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North Korea could reduce a U.S. strike force to a sea wreck if it's provoked, the country's propaganda outlets said Monday, adding to tensions on the Korean Peninsula. With the threat of a nuclear test in North Korea looming and another U.S. citizen reportedly detained there, China's President Xi Jinping is urging President Trump to avoid escalating the situation.

Updated at 4 a.m. ET Saturday

A government spokesman has increased the death toll from Thursday's bombing using the "Mother of All Bombs" in Afghanistan to 94, up from 36.

Ataullah Khogyani, the spokesman for the governor of Nangarhar province, said in a tweet Saturday that 94 ISIS members were killed in the attack on an ISIS underground complex, including four top commanders.

"Fortunately there is no report of civilians being killed in the attack," Khogyani told The Associated Press on Saturday.

A U.S. Navy strike group has been ordered to relocate to the western Pacific Ocean, providing a physical presence near the Korean Peninsula as concerns mount over North Korea's missile program.

The Pentagon announced the deployment late Saturday. In a statement, U.S. Pacific Command spokesman David Benham said the Carl Vinson Strike Group set sail toward the peninsula from Singapore.

Updated at 3:15 p.m. ET

Russian President Vladimir Putin is calling the missile strike President Trump ordered against Syria on Thursday "an act of aggression against a sovereign state delivered in violation of international law under a far-fetched pretext."

Updated at 5:10 p.m. ET

Secretary of State Rex Tillerson says the U.S. doesn't want to take military action against North Korea, but "all of the options are on the table" if a serious threat arises. Tillerson made his frank remarks in a visit to South Korea on Friday, a day after saying diplomatic efforts "have failed" to persuade North Korea to abandon its nuclear program.

Tillerson's Asia tour began in Japan and will end in China. The top American diplomat is traveling without a press contingent.

The State Department is running out of visas for Afghans who are in danger because they worked with the U.S. government in Afghanistan.

On Thursday, the U.S. State Department announced that it expected the visas to be depleted by June 1 and that "No further interviews for Afghan principal applicants ... will be scheduled after March 1, 2017."

For some high school students, a party habit can lead to to failed classes and even a trip to urgent care. But when they do decide they need to graduate, it may already be too late for them.

But there is an option some families in Washington state have turned to.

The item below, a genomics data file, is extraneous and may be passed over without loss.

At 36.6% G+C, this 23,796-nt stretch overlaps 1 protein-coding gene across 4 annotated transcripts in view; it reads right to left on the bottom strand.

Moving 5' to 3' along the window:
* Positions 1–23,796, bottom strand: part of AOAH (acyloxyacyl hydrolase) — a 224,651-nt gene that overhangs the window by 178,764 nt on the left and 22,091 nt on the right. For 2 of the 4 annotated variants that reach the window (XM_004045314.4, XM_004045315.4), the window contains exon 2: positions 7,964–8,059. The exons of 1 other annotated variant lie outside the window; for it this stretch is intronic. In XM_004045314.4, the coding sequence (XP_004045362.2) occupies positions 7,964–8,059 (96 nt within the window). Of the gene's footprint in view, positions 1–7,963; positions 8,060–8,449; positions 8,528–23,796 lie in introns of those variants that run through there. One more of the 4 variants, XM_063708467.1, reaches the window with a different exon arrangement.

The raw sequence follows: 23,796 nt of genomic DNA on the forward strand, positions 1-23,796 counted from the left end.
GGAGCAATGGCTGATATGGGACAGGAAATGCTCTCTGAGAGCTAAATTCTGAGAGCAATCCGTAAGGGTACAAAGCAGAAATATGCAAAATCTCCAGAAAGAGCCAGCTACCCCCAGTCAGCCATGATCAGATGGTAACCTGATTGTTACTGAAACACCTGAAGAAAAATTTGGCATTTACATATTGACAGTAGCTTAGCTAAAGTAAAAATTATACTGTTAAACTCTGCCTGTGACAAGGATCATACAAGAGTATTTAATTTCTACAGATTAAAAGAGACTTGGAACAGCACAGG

Hundreds of Marines are reportedly under investigation by the Naval Criminal Investigative Service, after a trove of photographs were shared online that show female service members and veterans in the nude. The images were spread via a closed Facebook group with thousands of members.

President Trump's initial budget proposal isn't enough to expand the military in the way he proposed.

Trump campaigned on the need to add tens of thousands more troops to the Army and Marine Corps, field a Navy with 350 warships or more and also to upgrade the Air Force. The $54 billion he's seeking to increase the Defense Department budget this year would represent a funding boost — but not one that would pay for an expansion on the scale Trump endorsed.

Updated at 3:50 p.m. ET

William Owens, whose son William "Ryan" Owens became the first American to die in combat under the Trump administration, says that he refused a chance to meet President Trump and that he wants an investigation into his son's final mission — a raid in Yemen whose merits have been called into question.

Russian Defense Minister Sergei Shoigu made his way to the Duma, the lower house of parliament, on the eve of Defender of the Fatherland Day. The Feb. 23 national holiday was once known as Soviet Army and Navy Day, and Shoigu, dressed in the uniform of a general, came to boast about the Russian military's latest achievements.

"We tested 162 types of contemporary and modernized weapons in Syria, which showed a high level of effectiveness," Shoigu said. Only 10 weapons systems performed below expectations, he added.

In April 1991, I met a young U.S. Army captain in the moonscape of southern Iraq. He was frustrated.

Just weeks earlier, the officer and his troops had been part of the wave of U.S. forces that drove Saddam Hussein's Iraqi military out of Kuwait. The Americans kept advancing, pushing some 150 miles into southern Iraq — but then they received orders to halt in place.

An influential Washington state Congress member is among the officials pushing for an investigation into Michael Flynn's actions.

President Trump is defending the Jan. 29 Yemen raid, in which an American Navy SEAL was killed, as a "winning mission." He is also lashing out at Republican Sen. John McCain, who called the raid a "failure."

Trump chastised McCain for talking to the media about it, saying it "only emboldens the enemy," and whacked McCain for not knowing "how to win anymore."

The Defense Department's plan to lease space in Manhattan's Trump Tower is already raising ethical concerns, with critics saying it would give the nation's chief executive another way to profit off his new role.

"It creates the appearance that President Trump, through his businesses, may directly benefit financially from charging the Department of Defense to do its job," says Meredith McGehee, chief of policy, programs and strategy at Issue One, a nonprofit that works to remove money from politics.

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